False leader in Annapolis Anne Arundel: Spencer exploited the very neighborhoods that he claimed to be protecting.

September 28, 1998

BY PLEADING guilty to drug conspiracy charges, Curtis Allan Spencer ended a decades-long charade.

As leader of the group Friends of Black Annapolitans, Spencer, 48, masqueraded as a man interested in bettering the impoverished public housing complexes in the state capital. Now everyone can see that Spencer had no intention of aiding Annapolis' African American community. More hood than Robin Hood, he just meant to exploit it.

Spencer led a gang responsible for distributing as much as $20,000 of drugs a week and 80 percent of the city's cocaine sales, according to Annapolis police and federal prosecutors. Yet, Spencer, playing a dual role as local activist, loved to blame others for the misery and crime in such areas as Robinwood and Clay Street -- even as he and his cohorts' illegal trade helped to aggravate it.

Unfortunately, too many responsible people fell for his guile. Spencer succeeded in turning blacks against the Annapolis Police Department after Officer David W. Garcia killed a black teen-ager and wounded another while breaking up an assault on a third man, also black, two years ago. Although an internal police investigation and a grand jury did not turn up evidence that Officer Garcia acted unlawfully, Spencer promoted the notion that city police were targeting black youths.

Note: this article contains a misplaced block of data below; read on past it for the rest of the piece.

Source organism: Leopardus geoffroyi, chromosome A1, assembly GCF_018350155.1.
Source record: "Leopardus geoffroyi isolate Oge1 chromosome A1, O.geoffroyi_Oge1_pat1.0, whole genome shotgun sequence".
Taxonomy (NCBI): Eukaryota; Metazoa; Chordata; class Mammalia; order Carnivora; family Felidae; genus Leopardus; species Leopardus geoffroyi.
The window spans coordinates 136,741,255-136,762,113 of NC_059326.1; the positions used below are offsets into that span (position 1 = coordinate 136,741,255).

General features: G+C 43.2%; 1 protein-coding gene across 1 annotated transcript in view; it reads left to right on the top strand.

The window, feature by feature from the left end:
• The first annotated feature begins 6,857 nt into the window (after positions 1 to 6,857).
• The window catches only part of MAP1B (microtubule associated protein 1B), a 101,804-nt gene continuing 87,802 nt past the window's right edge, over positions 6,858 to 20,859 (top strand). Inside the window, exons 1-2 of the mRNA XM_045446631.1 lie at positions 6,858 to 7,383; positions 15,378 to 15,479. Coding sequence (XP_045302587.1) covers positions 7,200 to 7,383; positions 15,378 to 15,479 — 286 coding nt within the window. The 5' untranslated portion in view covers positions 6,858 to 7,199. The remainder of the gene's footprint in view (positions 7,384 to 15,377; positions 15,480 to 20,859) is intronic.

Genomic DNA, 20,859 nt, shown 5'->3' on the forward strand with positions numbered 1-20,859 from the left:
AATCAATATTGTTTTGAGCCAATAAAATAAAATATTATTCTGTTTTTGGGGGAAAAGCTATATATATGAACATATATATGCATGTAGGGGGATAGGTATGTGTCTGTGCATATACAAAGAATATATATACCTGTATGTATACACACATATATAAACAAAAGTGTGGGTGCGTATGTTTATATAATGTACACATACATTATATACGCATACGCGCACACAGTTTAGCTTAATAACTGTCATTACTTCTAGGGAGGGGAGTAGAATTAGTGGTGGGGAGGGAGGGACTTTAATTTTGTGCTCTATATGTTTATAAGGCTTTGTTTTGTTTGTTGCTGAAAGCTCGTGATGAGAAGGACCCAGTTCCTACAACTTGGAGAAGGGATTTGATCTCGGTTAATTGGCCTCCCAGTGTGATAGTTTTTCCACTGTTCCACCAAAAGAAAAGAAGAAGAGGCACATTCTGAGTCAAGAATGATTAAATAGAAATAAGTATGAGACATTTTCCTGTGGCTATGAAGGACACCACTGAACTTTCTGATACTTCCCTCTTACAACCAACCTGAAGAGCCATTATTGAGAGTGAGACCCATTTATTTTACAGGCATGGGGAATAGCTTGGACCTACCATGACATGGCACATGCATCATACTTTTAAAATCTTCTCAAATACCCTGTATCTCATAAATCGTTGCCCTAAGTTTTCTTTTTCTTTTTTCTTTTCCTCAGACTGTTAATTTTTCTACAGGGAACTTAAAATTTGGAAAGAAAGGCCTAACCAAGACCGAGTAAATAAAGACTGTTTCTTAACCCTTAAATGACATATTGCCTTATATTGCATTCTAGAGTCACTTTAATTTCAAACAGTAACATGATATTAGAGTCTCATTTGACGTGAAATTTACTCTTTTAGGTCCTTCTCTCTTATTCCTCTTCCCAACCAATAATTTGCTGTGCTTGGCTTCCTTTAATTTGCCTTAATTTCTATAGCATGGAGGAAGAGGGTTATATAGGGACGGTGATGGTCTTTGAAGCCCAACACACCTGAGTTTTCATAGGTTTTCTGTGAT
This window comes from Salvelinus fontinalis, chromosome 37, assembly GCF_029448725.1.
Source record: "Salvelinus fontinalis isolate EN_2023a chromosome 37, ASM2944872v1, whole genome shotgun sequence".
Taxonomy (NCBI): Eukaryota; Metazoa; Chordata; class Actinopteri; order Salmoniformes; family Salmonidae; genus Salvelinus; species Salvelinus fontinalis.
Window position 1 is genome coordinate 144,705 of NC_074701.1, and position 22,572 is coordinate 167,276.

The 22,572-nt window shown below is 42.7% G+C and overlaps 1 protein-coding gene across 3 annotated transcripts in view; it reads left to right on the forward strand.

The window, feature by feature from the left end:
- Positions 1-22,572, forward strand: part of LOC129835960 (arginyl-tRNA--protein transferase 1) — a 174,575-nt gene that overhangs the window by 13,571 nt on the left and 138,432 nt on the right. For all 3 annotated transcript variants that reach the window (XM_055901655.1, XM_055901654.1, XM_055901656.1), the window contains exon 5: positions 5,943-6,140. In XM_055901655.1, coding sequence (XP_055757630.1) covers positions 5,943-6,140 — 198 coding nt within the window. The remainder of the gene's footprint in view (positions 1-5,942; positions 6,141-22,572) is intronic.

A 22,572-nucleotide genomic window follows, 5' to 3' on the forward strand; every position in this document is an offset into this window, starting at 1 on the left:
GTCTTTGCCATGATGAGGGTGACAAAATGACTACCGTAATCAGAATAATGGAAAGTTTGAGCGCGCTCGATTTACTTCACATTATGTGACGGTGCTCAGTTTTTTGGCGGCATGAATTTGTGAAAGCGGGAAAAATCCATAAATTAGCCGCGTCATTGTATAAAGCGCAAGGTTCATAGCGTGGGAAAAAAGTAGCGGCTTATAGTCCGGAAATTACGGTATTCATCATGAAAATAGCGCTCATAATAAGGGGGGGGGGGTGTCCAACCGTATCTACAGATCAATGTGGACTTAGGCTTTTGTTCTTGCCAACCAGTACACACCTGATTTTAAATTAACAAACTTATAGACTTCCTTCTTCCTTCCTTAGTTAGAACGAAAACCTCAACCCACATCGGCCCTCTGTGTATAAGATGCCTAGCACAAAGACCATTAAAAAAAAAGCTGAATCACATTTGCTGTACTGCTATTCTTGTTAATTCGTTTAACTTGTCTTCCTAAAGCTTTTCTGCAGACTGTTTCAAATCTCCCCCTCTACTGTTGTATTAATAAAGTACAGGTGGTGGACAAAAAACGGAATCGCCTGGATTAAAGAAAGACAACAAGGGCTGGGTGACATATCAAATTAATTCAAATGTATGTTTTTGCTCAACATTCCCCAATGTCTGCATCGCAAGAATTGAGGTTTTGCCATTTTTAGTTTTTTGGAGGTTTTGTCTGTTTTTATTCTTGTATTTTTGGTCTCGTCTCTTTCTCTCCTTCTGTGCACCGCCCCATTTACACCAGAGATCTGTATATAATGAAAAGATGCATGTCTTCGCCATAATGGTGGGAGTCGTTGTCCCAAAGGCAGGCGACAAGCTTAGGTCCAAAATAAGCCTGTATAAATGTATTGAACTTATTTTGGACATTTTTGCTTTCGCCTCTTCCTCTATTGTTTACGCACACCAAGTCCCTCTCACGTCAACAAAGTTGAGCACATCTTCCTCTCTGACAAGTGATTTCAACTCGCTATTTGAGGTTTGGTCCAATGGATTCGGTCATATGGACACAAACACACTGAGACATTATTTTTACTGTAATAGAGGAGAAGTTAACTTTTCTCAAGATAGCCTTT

Spencer blames his drug arrest on his efforts to stand up to the police. Hogwash. Spencer's criminal -- not political -- activity got him in trouble with the law. Were Spencer as innocent as he maintains, why would he accept a guilty plea that carries a prison sentence that could be 10 years? Spencer pleaded guilty because he could have been tried and convicted as a drug

kingpin, with a mandatory life term.

With Curtis Spencer off the streets, Annapolis will be much better off. Perhaps the people he exploited can find a leader who truly has their interests at heart.

Pub Date: 9/28/98

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